First-Time Buyers

The owning advantage (and some added incentive)

Two out of three Canadian families own a house – that's one of the highest rates of home ownership in the world. And for good reason.

Real estate is a great investment. And with increasing housing prices, it's all the more important for first-time buyers to get a foot on the first rung of the property ladder.

Financial advantage of home ownership

- Homeownership is the single largest source of savings for Canadian households.
- Your payments build equity (as opposed to renting, where your money goes to the building owner).
- Unlike other investments that can be volatile, when you buy a home the increase in its value is relatively steady. The average price of a house for sale on the Canadian real estate market has increased every year since 1998.
- The return on investment for a house can be substantial. In 2004, the average house price in Canada rose by 9% in just one year. It also experienced a 27% increase over four years.
- Homeowners can use the equity in their homes as security for other loans.
- Buying a home and building equity is the first step on the property ladder. It gets you into the housing market, keeps you in touch with increasing house prices, and puts you in a good position to trade up to bigger and better homes as your circumstances allow.

How much can I afford?

So how do you get from here to there? Bridging the gap between dreaming and owning can be costly.

Most lenders say that your monthly housing expenses (principal, interest and taxes) should not exceed 30% of your family income (before personal income tax). This is called your gross debt service ratio (GDS).

Lenders may also look at your total debt service ratio (TDS). Your TDS takes into account monthly housing expenses, plus other debts and loans you may have.


To calculate your TDS:

1. Multiply your monthly gross (before tax) income by the maximum TDS ratio of 40%.
2. Subtract your regular monthly costs (e.g. credit cards, car payments, personal loans).

The figure you are left with represents the maximum amount available for your mortgage payment, property taxes and 50% of condo fees (if applicable).

 

Think back to high school economics. Remember those lessons on the laws of supply and demand, and how you swore you’d never need to know that stuff in the real world? Well, if you’re looking to buy a house, it could come in handy.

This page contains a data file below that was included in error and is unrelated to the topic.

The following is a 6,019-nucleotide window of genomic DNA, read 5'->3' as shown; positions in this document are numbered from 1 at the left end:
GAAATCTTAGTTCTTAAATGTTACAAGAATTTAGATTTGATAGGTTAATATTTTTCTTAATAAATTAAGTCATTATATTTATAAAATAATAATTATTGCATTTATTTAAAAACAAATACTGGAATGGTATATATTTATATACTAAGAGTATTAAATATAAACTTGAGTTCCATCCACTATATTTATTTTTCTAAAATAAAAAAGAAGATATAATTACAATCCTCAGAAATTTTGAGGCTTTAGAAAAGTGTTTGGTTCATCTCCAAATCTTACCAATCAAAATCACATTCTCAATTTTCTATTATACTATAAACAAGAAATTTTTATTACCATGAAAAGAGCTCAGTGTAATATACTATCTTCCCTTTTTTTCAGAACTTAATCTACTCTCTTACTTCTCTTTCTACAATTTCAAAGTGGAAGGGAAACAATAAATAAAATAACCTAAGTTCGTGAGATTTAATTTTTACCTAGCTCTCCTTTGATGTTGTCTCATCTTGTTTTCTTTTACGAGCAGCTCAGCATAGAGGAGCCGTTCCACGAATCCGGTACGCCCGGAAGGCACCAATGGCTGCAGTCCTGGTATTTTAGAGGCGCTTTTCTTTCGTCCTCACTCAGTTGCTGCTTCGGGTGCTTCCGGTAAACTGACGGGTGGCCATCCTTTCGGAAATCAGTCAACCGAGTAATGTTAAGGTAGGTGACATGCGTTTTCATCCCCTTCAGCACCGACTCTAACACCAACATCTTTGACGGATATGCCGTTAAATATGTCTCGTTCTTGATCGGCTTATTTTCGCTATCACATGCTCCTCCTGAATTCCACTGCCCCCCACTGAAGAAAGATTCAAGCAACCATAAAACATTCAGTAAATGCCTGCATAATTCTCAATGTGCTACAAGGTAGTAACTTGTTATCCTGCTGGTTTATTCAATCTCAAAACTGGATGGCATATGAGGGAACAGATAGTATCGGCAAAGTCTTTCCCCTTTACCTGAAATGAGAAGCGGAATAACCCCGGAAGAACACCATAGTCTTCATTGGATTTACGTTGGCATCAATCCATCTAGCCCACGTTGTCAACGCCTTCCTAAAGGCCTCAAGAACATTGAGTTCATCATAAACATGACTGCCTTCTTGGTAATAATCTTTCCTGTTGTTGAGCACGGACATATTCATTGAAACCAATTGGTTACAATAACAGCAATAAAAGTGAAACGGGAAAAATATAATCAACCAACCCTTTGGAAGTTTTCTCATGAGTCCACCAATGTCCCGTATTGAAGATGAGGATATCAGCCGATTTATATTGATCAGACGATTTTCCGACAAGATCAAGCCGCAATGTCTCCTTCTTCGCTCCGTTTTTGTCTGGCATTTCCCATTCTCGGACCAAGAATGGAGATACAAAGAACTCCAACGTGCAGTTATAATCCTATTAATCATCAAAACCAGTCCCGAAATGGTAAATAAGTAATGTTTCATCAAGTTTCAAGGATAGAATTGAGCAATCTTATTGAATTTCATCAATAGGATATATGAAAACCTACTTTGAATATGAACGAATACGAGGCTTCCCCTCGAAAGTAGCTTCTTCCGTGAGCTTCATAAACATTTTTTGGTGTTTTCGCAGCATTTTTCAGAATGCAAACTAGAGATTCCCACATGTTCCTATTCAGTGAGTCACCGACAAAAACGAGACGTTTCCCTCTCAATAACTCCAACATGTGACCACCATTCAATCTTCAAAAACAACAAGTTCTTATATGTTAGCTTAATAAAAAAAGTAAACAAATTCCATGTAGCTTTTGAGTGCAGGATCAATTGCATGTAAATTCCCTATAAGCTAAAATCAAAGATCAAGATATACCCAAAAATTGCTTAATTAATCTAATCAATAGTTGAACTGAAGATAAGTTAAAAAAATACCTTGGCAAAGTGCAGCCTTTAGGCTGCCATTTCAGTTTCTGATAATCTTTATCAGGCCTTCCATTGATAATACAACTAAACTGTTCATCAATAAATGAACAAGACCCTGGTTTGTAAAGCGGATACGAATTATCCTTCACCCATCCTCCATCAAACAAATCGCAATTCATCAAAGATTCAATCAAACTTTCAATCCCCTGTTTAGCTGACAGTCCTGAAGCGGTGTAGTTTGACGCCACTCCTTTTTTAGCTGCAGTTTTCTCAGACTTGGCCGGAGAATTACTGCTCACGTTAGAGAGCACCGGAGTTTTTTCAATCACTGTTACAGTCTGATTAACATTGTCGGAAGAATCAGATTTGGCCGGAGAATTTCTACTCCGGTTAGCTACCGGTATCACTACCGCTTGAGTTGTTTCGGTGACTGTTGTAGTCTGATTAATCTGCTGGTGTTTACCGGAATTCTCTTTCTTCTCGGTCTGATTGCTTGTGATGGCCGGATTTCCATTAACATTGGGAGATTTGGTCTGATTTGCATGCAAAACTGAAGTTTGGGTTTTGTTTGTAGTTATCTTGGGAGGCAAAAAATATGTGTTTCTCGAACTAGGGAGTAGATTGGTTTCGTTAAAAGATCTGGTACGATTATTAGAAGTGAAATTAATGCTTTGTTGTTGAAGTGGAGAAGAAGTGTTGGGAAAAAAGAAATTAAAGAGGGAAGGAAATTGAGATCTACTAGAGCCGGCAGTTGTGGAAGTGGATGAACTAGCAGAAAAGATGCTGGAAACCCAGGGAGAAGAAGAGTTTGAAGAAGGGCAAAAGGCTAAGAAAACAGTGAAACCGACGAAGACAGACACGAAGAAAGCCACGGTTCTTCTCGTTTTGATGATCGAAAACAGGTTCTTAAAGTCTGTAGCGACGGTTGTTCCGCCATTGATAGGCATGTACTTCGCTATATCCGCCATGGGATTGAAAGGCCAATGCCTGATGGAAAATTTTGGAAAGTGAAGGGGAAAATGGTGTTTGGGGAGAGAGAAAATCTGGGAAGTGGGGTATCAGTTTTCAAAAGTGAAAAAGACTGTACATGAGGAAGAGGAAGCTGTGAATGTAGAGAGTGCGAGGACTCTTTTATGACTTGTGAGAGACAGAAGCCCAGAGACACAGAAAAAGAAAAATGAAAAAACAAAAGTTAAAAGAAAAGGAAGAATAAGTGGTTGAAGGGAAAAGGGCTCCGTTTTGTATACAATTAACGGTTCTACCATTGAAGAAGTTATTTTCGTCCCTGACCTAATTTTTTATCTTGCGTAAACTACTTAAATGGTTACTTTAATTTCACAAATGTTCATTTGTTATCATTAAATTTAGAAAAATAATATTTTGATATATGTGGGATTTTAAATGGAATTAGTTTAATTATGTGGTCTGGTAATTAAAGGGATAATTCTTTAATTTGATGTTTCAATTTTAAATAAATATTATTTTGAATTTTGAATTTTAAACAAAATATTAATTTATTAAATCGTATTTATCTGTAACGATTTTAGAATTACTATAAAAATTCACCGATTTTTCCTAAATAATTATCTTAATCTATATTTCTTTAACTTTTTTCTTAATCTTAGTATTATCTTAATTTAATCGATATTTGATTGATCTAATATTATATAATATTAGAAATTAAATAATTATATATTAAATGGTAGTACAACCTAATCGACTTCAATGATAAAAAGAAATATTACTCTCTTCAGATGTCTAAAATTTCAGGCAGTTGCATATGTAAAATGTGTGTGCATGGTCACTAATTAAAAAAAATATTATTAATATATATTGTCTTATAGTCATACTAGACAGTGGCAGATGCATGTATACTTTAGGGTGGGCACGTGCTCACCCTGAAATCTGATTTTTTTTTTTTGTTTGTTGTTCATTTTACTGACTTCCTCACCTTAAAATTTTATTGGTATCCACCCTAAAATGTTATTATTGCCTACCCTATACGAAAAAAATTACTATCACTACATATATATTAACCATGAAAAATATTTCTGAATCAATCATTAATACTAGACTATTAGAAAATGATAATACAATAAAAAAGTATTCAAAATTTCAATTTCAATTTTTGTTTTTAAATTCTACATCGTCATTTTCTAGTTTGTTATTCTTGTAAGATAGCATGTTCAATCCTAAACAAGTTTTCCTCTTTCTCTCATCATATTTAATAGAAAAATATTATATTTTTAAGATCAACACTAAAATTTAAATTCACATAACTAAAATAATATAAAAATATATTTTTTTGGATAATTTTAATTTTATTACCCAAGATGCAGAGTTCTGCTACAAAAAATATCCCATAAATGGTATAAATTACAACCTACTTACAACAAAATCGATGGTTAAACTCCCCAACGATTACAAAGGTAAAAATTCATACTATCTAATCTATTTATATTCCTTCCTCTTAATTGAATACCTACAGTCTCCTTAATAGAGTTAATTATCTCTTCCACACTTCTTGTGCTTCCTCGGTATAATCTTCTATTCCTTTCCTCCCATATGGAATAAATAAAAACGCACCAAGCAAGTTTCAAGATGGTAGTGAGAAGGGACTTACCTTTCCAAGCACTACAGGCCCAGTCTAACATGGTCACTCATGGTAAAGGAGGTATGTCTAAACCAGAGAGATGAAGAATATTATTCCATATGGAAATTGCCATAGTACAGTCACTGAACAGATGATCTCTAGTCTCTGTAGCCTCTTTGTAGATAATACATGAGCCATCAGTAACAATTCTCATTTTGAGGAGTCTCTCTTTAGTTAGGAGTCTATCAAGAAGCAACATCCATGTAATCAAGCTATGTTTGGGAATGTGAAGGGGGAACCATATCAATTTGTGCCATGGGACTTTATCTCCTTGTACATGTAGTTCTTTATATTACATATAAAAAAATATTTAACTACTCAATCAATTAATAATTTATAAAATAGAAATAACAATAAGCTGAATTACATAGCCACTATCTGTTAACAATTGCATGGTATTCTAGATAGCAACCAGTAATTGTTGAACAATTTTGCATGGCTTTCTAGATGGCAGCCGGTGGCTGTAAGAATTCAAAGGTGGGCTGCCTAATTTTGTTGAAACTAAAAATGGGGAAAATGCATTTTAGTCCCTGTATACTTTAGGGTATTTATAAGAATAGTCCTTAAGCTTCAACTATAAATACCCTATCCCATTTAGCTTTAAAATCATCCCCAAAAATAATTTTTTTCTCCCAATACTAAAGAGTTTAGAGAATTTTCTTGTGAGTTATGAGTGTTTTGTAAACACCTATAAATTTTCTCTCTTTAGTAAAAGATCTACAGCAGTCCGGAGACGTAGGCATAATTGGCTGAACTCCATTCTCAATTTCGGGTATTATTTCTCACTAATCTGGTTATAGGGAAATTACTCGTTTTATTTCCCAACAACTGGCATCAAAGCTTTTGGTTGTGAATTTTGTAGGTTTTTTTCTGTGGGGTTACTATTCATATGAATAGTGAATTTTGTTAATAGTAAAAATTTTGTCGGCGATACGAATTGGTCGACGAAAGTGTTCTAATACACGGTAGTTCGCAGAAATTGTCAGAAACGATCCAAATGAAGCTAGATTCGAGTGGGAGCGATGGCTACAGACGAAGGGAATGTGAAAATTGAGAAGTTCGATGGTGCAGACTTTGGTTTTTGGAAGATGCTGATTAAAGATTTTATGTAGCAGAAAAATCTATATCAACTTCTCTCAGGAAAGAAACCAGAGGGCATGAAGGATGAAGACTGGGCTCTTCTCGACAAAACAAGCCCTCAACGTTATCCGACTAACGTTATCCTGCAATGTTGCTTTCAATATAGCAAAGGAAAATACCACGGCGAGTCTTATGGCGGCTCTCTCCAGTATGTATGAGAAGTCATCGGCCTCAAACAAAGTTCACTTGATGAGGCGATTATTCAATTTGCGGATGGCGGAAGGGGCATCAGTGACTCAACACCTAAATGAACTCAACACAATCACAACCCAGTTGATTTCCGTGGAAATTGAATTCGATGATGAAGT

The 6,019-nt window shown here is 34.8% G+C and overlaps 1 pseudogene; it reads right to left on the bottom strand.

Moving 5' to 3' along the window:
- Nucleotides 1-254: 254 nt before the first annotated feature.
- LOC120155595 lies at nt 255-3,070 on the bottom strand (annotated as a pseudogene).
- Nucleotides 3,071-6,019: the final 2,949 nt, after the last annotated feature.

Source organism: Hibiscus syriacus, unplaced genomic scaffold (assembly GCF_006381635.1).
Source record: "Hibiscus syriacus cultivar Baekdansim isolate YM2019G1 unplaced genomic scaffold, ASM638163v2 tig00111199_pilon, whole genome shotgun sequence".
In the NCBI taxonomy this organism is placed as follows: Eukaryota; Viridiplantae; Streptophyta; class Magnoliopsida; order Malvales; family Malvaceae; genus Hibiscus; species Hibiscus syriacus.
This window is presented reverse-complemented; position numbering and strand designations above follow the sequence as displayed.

The concept is a simple one, but it teaches a valuable lesson in how housing market conditions affect price, and how understanding the market can affect your buying strategy.

In a nutshell, when there are more homes for sale than there are potential buyers, house prices drop. When there are fewer houses on the market than there are buyers, house prices will climb. When the number of homes on the market is roughly equal to the number of buyers, it’s called a balanced market.

Market conditions can vary widely across the nation, across provinces and even across neighbourhoods. The demand for housing in a given locale may be influenced by any number of factors. Swings in the economy (both national and local), the availability of property (supply), and the fickle nature of consumer trends can determine if a given neighbourhood is hot or not.

As an expert on your local real estate market, a Royal LePage agent is an excellent place to start understanding the state of your local market. You may also want to consult the Royal LePage Survey of Canadian House Prices. This is a quarterly report geared to help you learn more about housing price trends in your area as well as housing markets across the country.

Here is a quick rundown on how the changing housing market can impact buying and selling behaviours: 

Closing the Purchase

Get in touch

Phone number

(306) 694-8082

Toll Free

1-877-694-8082

Office location

605A Main Street N
Moose Jaw, SK
S6H 0W6

Email address

Twitter